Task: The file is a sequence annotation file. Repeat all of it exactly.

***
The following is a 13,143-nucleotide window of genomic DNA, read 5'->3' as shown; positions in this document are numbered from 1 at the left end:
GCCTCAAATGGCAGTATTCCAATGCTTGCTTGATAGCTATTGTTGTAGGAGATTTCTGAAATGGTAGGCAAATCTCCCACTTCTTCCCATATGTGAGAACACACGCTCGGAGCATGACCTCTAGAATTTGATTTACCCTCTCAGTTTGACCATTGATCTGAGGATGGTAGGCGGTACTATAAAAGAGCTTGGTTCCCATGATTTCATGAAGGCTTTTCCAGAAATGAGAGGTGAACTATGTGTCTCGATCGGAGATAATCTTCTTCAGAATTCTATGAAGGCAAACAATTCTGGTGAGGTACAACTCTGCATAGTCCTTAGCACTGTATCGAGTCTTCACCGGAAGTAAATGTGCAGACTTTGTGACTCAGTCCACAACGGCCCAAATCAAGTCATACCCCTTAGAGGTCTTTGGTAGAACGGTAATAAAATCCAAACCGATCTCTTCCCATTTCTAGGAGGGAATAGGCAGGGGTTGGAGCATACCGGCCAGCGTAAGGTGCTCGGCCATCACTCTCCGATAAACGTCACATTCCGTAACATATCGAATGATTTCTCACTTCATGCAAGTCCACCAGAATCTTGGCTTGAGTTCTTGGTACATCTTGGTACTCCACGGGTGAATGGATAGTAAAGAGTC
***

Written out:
The following is a 13,143-nucleotide window of genomic DNA, read 5'->3' as shown; positions in this document are numbered from 1 at the left end:
GCCTCAAATGGCAGTATTCCAATGCTTGCTTGATAGCTATTGTTGTAGGAGATTTCTGAAATGGTAGGCAAATCTCCCACTTCTTCCCATATGTGAGAACACACGCTCGGAGCATGACCTCTAGAATTTGATTTACCCTCTCAGTTTGACCATTGATCTGAGGATGGTAGGCGGTACTATAAAAGAGCTTGGTTCCCATGATTTCATGAAGGCTTTTCCAGAAATGAGAGGTGAACTATGTGTCTCGATCGGAGATAATCTTCTTCAGAATTCTATGAAGGCAAACAATTCTGGTGAGGTACAACTCTGCATAGTCCTTAGCACTGTATCGAGTCTTCACCGGAAGTAAATGTGCAGACTTTGTGACTCAGTCCACAACGGCCCAAATCAAGTCATACCCCTTAGAGGTCTTTGGTAGAACGGTAATAAAATCCAAACCGATCTCTTCCCATTTCTAGGAGGGAATAGGCAGGGGTTGGAGCATACCGGCCAGCGTAAGGTGCTCGGCCATCACTCTCCGATAAACGTCACATTCCGTAACATATCGAATGATTTCTCACTTCATGCAAGTCCACCAGAATCTTGGCTTGAGTTCTTGGTACATCTTGGTACTCCACGGGTGAATGGATAGTAAAGAGTC